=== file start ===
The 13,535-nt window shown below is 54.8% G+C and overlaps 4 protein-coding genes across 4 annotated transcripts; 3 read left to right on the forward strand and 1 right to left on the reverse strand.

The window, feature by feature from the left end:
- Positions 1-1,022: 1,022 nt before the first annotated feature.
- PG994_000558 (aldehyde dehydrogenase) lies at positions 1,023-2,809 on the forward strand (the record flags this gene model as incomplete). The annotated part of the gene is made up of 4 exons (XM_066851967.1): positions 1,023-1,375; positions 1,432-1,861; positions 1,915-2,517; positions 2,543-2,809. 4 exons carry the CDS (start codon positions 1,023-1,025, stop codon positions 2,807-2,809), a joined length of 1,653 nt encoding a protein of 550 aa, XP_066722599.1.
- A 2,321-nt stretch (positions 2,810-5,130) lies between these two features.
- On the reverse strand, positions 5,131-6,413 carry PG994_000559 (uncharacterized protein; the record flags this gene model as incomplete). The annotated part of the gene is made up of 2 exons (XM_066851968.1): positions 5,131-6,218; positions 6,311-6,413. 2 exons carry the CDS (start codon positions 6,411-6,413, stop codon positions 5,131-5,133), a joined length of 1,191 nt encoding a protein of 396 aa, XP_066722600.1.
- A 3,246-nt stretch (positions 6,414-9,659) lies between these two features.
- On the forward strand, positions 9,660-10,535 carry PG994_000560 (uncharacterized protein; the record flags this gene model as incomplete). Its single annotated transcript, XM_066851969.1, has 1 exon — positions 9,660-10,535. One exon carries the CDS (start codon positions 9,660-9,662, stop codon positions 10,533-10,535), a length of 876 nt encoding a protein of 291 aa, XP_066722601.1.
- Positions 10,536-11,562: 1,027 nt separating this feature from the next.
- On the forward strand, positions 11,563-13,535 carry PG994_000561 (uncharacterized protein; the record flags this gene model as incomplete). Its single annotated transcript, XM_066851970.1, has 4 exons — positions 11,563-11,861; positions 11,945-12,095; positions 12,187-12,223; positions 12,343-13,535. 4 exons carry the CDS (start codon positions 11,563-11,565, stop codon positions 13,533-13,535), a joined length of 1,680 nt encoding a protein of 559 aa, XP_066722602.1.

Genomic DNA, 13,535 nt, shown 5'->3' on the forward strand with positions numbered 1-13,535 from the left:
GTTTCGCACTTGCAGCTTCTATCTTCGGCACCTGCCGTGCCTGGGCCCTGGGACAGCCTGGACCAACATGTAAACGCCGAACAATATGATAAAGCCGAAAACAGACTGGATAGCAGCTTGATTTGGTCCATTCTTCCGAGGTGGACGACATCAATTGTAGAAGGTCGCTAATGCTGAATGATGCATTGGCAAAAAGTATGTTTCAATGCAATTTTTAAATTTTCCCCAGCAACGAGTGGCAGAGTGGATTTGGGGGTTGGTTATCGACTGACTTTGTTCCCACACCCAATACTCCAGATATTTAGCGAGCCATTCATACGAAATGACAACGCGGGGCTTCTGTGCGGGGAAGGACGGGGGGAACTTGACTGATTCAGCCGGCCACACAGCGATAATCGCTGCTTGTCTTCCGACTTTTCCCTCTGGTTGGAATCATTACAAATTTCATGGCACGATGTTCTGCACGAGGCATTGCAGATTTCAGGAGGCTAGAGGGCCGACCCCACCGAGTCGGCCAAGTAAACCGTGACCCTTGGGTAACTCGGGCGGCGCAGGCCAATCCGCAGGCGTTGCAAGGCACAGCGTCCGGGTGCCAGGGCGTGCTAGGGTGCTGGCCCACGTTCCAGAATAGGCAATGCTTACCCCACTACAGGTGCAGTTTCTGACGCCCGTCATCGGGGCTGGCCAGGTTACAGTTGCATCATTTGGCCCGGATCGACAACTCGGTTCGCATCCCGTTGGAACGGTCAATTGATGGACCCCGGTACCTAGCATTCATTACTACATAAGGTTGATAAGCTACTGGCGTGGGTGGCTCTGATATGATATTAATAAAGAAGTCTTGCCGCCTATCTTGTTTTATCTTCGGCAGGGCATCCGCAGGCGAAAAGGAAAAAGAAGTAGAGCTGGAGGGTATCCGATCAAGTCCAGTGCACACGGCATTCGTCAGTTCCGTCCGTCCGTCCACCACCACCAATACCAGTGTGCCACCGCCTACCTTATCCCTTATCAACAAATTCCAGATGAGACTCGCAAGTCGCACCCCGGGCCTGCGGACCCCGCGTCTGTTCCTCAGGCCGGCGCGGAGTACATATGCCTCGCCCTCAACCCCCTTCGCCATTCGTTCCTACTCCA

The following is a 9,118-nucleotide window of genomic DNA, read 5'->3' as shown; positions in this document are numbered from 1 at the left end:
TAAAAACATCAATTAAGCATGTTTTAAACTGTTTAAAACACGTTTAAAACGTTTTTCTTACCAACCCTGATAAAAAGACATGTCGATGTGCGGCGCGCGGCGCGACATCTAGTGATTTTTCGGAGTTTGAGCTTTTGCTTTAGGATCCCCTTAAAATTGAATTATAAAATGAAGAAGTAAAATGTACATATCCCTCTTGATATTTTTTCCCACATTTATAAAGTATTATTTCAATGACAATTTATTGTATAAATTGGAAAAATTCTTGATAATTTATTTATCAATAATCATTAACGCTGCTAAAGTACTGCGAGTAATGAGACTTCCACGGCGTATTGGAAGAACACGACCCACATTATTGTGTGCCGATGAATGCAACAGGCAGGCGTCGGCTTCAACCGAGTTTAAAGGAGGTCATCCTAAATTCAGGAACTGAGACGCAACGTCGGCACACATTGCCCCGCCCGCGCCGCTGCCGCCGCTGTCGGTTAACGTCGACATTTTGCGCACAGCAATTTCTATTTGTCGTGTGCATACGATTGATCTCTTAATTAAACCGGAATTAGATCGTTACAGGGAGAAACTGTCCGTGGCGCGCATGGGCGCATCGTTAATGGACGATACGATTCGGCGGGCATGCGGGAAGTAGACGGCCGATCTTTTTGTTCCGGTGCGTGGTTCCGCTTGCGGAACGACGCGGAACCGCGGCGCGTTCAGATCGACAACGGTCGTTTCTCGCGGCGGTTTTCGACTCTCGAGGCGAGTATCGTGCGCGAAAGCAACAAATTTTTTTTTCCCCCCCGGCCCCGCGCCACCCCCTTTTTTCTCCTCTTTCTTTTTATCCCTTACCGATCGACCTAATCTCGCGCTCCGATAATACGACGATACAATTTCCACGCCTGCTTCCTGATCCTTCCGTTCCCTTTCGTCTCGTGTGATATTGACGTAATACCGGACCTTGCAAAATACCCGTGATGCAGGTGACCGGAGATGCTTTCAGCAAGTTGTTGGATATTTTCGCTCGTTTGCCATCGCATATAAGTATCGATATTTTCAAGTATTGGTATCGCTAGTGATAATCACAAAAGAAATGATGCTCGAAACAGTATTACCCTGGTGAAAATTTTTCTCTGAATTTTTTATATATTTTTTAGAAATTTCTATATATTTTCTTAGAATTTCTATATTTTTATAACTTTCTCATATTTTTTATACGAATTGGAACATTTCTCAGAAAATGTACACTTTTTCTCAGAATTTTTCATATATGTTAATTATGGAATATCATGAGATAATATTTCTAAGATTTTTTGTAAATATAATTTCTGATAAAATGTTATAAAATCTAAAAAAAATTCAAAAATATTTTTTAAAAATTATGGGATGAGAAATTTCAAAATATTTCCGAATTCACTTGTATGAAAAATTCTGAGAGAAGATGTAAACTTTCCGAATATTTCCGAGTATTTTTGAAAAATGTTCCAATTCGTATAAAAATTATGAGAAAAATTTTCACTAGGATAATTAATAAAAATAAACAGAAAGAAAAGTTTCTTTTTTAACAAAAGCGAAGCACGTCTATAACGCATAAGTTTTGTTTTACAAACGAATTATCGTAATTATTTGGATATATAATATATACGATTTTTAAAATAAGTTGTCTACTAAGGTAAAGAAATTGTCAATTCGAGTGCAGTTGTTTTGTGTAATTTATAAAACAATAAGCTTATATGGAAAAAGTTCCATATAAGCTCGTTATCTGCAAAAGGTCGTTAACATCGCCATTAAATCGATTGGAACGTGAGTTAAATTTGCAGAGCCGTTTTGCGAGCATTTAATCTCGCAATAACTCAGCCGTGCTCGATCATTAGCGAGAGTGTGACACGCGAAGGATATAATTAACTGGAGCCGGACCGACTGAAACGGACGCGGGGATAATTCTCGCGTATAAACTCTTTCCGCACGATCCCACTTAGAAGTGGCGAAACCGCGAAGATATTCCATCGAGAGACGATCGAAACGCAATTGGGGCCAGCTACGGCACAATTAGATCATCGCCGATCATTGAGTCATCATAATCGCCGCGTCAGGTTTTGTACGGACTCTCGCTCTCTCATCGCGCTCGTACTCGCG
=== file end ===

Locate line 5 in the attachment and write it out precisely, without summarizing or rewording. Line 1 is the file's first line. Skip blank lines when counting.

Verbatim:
- A 2,321-nt stretch (positions 2,810-5,130) lies between these two features.